Another Body is a 2023 documentary detailing the scary use of technology in which women’s faces are used in deepfake porn sites. It was preceded by My Blonde GF, a similarly themed 2023 short profiling a victim of such a deepfake

Steve took the evening off but I was glad I ventured out to see All Your Faces*, written and directed by Jeanne Herry, portraying a restorative justice circle in France, pairing convicted criminals with victims of similar crimes in groups led by trained professional facilitators.   Jean-Pierre Darroussin played one of the counselors leading the group.

Monday, February 26, 2024

We took the morning off.  I hiked Ant Hill, including the climb up Grand Central, solo, while Steve rowed.

Backyard Sedona hike view, from what we call Picnic Rocks, an unnamed ridge near Jordan.

We saw just one film today, another fabulous French film called Toni*, starring Camille Cottin as the frazzled single mother of five adolescents who contemplates going back to school.

Dinner was unusually early that day, as we joined a cohort of the Sedona Camera Club at the Spoke and Wheel at Los Abrigados.  Our presentation at the camera club was well attended, including our San Diego fan club (John and Joan, Chuck and Kim and Kay) and friends from Sedona (Gary and Laura, Cristina and Jeff).  Steve orchestrated our talk on Wonders of the Underwater World, while I took the helm for Eclipse 2024.

Whales were among the underwater wonders we spoke about at our presentation to the Sedona Camera Club. This sperm whale female adult and baby were highlights of our trip to Dominica in January.

Our second talk was on photography of solar eclipses. This composite of the August 21, 2017 total eclipse was taken at Phelps Lake, Grand Teton National Park, Wyoming

Tuesday, February 27, 2024

Steve and I hiked in the morning, Jordan to Cibola Ridge, the first hike with some elevation and the first test of whether his arrythmia was really tamed.  It went well.  In fact, despite the fact he also has a sore knee and had back surgery 4 years before, I could hardly keep up with him.

The Price of Truth* is a chilling documentary profiling the work of Dmitry Muratov, founder and editor of Novaya Gazeta, an independent Russian news source shut down and silenced by the government.  He was awarded the Nobel Peace Prize in 2021.  Many of his reporters have been killed and others forced to leave Russia. Director Patrick Forbes was present for a lively discussion of the importance of a free press, especially in light of the recent death in prison of Alexei Navalny.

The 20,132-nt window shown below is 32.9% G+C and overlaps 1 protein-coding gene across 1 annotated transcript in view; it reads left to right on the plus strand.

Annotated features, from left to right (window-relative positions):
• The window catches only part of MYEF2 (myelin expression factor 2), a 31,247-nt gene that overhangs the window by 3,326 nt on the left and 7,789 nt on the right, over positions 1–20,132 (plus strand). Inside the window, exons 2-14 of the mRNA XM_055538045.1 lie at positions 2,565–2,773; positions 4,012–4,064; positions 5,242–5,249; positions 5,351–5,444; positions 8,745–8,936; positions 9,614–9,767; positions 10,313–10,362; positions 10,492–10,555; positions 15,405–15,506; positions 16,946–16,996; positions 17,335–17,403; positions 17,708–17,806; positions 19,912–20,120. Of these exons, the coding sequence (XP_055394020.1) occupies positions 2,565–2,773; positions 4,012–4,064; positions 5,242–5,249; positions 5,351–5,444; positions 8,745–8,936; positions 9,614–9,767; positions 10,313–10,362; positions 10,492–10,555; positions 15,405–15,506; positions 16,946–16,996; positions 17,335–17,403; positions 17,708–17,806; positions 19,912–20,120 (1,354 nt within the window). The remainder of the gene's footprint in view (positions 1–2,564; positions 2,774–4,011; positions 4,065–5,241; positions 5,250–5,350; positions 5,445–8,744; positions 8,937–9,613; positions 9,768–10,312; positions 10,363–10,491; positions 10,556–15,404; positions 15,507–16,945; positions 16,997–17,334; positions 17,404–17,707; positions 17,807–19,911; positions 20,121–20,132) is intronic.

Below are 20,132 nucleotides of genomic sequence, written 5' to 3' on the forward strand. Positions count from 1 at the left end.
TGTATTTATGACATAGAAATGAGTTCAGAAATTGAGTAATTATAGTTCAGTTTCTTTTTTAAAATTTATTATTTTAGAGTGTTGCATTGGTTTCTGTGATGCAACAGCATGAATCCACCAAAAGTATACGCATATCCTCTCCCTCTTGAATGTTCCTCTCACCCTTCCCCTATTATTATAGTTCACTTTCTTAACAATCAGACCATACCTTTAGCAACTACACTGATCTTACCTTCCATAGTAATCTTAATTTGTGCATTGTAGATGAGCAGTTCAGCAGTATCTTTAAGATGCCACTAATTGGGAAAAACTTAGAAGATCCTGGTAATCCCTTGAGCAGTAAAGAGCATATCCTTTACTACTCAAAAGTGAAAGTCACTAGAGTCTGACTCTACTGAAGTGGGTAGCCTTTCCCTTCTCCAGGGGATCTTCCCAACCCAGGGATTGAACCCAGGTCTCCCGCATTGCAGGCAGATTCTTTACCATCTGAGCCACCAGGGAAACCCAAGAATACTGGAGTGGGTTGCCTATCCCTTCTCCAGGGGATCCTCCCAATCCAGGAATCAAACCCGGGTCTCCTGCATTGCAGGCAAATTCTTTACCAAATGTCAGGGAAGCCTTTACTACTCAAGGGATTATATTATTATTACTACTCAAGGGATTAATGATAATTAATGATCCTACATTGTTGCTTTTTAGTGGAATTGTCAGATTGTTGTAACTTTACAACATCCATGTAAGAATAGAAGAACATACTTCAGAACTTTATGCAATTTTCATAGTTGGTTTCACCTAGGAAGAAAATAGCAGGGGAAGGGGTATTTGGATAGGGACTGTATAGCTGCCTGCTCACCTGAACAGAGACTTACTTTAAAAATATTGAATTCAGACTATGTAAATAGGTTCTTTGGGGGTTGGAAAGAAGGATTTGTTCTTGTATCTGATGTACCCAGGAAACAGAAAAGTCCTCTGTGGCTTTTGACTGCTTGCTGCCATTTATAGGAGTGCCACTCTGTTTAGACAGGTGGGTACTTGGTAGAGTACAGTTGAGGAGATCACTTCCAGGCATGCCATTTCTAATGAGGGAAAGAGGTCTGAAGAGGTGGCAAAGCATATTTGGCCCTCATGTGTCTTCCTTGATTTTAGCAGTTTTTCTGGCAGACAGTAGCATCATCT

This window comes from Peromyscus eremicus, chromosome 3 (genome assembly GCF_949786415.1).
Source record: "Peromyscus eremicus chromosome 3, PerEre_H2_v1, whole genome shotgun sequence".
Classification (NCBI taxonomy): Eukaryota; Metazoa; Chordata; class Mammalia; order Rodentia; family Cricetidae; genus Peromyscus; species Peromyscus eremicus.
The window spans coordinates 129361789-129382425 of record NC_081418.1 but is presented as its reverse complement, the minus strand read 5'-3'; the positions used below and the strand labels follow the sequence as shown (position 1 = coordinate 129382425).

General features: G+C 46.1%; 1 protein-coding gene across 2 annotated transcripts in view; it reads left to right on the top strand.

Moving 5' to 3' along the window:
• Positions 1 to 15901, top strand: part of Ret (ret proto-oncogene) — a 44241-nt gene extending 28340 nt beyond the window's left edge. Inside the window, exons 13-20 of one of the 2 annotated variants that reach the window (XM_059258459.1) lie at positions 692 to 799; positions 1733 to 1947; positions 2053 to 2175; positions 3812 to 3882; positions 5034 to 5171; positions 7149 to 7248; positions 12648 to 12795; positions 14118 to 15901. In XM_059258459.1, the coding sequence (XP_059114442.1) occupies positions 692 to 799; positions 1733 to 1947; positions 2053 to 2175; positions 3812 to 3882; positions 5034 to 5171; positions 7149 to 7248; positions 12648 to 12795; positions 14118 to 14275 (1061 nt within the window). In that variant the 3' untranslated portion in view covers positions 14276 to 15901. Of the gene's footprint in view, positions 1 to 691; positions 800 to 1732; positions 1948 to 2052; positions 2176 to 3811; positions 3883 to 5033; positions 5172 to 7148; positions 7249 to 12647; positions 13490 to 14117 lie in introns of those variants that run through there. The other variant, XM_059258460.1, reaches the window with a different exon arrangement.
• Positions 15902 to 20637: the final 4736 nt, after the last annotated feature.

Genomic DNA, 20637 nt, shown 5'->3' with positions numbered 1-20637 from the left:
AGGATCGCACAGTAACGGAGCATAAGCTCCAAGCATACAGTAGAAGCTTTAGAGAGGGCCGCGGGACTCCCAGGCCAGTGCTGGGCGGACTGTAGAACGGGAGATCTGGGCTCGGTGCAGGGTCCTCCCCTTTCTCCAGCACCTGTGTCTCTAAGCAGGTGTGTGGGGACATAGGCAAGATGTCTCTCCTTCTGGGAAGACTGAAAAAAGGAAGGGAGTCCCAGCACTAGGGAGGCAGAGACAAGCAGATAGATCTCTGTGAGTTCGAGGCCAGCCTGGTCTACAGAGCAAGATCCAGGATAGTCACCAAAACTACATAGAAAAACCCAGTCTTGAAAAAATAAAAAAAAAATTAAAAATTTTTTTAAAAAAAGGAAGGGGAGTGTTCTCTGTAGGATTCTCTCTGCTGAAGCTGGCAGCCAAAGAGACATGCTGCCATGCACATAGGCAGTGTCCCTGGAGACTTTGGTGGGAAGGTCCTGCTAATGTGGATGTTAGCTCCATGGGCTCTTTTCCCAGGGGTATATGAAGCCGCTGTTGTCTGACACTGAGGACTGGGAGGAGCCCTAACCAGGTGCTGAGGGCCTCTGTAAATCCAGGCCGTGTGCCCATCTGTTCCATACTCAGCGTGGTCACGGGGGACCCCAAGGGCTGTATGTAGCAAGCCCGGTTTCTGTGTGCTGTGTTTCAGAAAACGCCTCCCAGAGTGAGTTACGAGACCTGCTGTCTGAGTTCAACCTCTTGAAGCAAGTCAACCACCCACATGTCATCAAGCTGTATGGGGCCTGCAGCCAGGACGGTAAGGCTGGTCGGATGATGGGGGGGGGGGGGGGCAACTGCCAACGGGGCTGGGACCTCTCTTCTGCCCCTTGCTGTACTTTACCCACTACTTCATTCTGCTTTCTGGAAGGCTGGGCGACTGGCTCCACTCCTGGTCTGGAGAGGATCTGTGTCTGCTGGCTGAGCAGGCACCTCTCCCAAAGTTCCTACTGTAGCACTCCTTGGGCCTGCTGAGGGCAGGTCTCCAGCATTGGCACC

Merchant Ivory was our evening screening at Sedona Performing Arts Center (SPAC) at the high school.  It detailed the highly productive decades-long life and professional partnership of James Ivory with Ismail Merchant, producing such classics as A Room with a View and The Remains of the Day. Director Stephen Soucy accepted a Lifetime Achievement Award on behalf of 95 year old James Ivory, who appeared via a pre-recorded statement.

Wednesday, February 28, 2024

We took this morning off.  Steve rowed at home, since we needed someone home to let in the pest guy.  I headed out on Jordan and up Cibola, mounting the ridge we called Picnic Rocks and circled back down Jordan to home.  Along the way, I listened to Some People Need Killing, a chilling non-fiction book by former Rappler journalist Patricia Evangelista.  She recounts in meticulous detail atrocities, so called extra-judicial killings, orchestrated by former Philippine President Duterte in the name of eradicating drug use.

We filled the afternoon with two excellent films.  The first was a documentary called One With the Whale* (2023).  I’m generally vehemently opposed to the idea of whaling, but there is a world of difference between commercial whaling and subsistence whaling. The film profiled an indigenous family living on St. Lawrence, a tiny island in the Bering Sea which is closer to Russia than the US.  The family, like the rest of their community, continues the traditions of their ancestors, relying on hunting of marine animals, including walrus, seals and whales, for 80% of their food.  Their way of life collides with the modern world of social media when 16 year old Chris becomes the youngest person in his village to spear a whale, which will provide food for the entire village for months.  The celebration by the local community quickly devolves into an online pileup of denunciations by armchair activists.

This was preceded by a complementary short film called School of Fish (2023), which profiled an indigenous community in Alaska which makes its living fishing salmon. Their way of life is threatened by the proposed Pebble Mine and the potential for the pollution of the bay’s pristine waters.

Scrap, written, directed, co-produced and starring Vivian Kerr, who was also present for an after talk, was our second screening of the day, a 2022 narrative feature.  We both found the title a little puzzling, but we enjoyed the story of Beth, who has lost her job and is living in her car.  I thought a better title would be Scrape, as Beth is self-sabotaging and makes a series of bad decisions, despite the availability of help from her brother and her ex.  She seemed to be destined to hit bottom before finally pulling her life together but Kerr explained her choice of title as reflecting Beth’s remaining scraps of dignity and the interactions Beth has with her brother (Anthony Rapp).

In the evening at home, we watched another documentary called Picture of his Life, which depicts famed underwater photographer Amos Nachoum’s quest to capture images of swimming polar bears in frigid Arctic water.

Polar bear, Svalbard, in the Arctic Circle north of Norway. We hope to return to Svalbard again one day, but definitely have no plans to swim with them!

Thursday, February 29, 2024

Nathan-ism (2023) is based on the obsessive drawing and writing by former GI Nathan Hilu, assigned to guard Nazi criminals awaiting their days in court at the Nuremberg Trials. In his 90s, Nathan is interviewed by film maker Elan Golod, who also interviews people in the art world, as well as an archivist, who endeavors to validate Nathan’s memories.

It was preceded by a touching short film called Jack and Sam, depicting the friendship of two men in their 90s, both survivors of the same camp during the Holocaust, who miraculously are reunited 80 years after their imprisonment.